> Someone somewhere once said that cannabis makes it fun to be bored, and that's the real danger with it. It's not toxic, it's not terribly addictive but you get addicted to feeling good when doing nothing at all.

Well, like social media or watching TV. It is not clear what is your point.


It's just the middle paths fallacy. Acting as if you "see the perspective" of the lawmakers because you used to use the substance but are now evolved enough to see its triflings. But when the triflings are cheetos eating and alleviating boredom, any legalese doesn't hold up to scrutiny. Marijuana is simply illegal because of history and bad leadership in government. Things are changing - but make no mistake, whatever vices MJ has are not any reason for the law to be involved


> whatever vices MJ has are not any reason for the law to be involved

first of all you are relativizing because you are not even sure. And then the law get's involved in much more trivial issues like littering. That's oranges to apples, but the point is I guess that law exerts control not just to protect the active individual.


And just like all of those, everything should be enjoyed responsibly.

Cannabis can quite easily be abused when just consumed "out of boredom", which sadly tends to happen quite often.

Imho it should enable or enhance what one does, and not be the sole reason one does anything at all.


I think people should eat dinner before dessert, but that's not really my prerogative except at my own dinner table. If someone wants to consume cannabis "out of boredom" that's completely fine.


I didn't see the comment you replied to as an attack on personal freedom, but as a commentary on what they think is and is not a poor life choice. Of course you're free to do as you wish with your own body and mind, provided it's legal and doesn't infringe on others' freedoms. But there's no denying that a lot of things you could choose to do to yourself would be pretty stupid by any reasonable standard.

Just because you can get stoned whenever you feel bored doesn't mean you should. The fact that nobody has the right to tell other people what to do to themselves shouldn't preclude discussion.


Those are also harmful when taken to excess.


Breathing oxygen is harmful when taken to excess. Try breathing 100% oxygen at 33ft underwater and you very likely won’t live long. The point I’m making is something can be BOTH very vital to our health as well as a cause of death if misused. Hence outright prohibitions of things that “can be bad if misused” is just silly.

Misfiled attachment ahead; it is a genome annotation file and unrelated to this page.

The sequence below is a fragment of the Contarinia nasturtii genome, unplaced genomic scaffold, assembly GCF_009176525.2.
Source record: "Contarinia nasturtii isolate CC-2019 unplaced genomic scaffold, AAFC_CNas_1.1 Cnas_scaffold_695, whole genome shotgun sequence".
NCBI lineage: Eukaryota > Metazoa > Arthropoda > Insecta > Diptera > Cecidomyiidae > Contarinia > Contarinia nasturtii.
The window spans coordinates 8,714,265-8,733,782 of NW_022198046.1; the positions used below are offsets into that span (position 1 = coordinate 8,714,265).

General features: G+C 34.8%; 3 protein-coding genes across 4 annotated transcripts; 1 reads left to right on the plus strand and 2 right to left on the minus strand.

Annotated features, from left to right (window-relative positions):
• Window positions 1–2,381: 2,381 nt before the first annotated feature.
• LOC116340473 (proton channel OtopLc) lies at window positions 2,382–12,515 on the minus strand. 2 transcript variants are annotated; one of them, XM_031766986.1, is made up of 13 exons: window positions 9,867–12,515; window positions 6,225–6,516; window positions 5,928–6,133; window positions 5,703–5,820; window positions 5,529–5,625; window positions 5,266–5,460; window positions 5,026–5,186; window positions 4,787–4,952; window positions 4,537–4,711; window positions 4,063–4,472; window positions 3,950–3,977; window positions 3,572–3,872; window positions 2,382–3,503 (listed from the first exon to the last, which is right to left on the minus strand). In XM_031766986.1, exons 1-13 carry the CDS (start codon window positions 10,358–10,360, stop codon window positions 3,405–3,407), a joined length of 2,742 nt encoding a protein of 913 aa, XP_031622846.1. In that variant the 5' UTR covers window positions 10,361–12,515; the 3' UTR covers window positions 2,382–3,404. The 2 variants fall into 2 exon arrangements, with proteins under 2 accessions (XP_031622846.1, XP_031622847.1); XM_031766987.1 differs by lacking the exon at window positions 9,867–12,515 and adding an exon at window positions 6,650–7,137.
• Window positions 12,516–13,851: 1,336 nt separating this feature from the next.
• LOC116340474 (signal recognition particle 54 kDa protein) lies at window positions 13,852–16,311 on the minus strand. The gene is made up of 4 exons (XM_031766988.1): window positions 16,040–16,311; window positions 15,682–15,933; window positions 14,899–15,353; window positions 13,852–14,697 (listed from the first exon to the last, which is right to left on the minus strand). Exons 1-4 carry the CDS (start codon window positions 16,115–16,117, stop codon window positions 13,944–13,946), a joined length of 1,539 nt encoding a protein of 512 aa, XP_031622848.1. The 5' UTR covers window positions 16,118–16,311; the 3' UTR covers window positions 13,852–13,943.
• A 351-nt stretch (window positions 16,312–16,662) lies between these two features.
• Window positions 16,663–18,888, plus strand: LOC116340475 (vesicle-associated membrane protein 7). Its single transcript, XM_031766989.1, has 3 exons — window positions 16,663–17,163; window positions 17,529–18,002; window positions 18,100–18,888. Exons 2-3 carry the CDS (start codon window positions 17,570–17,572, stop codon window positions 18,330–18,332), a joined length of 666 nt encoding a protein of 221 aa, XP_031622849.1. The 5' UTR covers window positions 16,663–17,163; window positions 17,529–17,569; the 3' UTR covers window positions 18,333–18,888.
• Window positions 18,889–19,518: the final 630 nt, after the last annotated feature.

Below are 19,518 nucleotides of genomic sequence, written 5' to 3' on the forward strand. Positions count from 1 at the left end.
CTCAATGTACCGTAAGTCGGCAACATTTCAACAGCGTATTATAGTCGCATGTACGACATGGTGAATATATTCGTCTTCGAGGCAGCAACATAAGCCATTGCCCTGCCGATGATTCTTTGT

The argument isn’t in favor of prohibition; the argument is that marijuana has risks.

The argument also isn’t, I think, that marijuana, or television, or social media, is “very vital to our health”. So I’m not super clear on what you’re arguing against, here.


> The argument isn’t in favor of prohibition

Then you didn’t do a very good job of communicating your argument, as it could easily be assumed you were against it existing.

> the argument is that marijuana has risks.

As does almost everything in the world, especially when misused. I gave one concrete example of this, happy to provide a lot more. Sugar has significant health risks when consumed in excess, there’s a world wide obesity pandemic in fact, should we ban sugar or otherwise inhibit it’s consumption?

> The argument also isn’t, I think, that marijuana, or television, or social media, is “very vital to our health”.

This shows your lack of knowledge on the subject. For those with Crohn’s disease (a debilitating auto-immune disease), CBD is more effective at controlling symptoms than any Rx drug or diet plan. The most commonly prescribed drug is Humira and costs patients / insurance $11,500 per month (assuming weekly injections). The company behind Humira has made more money on Humira sales (it’s closing in on $100B in sales) than any other prescription drug in history (including Viagra). Yet it’s not as effective as taking CBD when it is properly extracted and can be done so at a significantly lower patient cost.

I’m not advocating for the “CBD head shop” explosion we are seeing, as many sell utter crap, and in rare cases crap so bad it could be dangerous. I am advocating instead for us ending a century old racism influenced law and getting proper labs and real scientists working on quality products for all.


You are responsible for the assumptions you make. You also make a good argument for CBD as a prescription drug.


> You are responsible for the assumptions you make.

Very true! But the one who leads someone to make a false assumption with vague statement on a thread with other folks advocating for that, also share some culpability.

> You also make a good argument for CBD as a prescription drug.

Yup, I am. But until we can overturn almost a century of regressive policies and public perception based on a terribly corrupt “war on drugs”, not likely to happen. Sometimes we have to go radically the other direction before we can then correct course into the middle ground that always should’ve been.


Is there anything that is not harmful in excess?


The dose makes the poison.


Moderation?


Too much moderation causes atrophy


> you get addicted to feeling good when doing nothing at all

That I will say again and again is a placebo effect, perhaps mediated through some active ingredients, the taste, or just lack of oxygen, but this euphoric image that it has, that's mediated through social engineering.


What you say may be true of CBD, I don’t know, but your quote is from the grandparent comment’s description of cannabis, i.e. marijuana. It is an accurate description of that drug’s effect.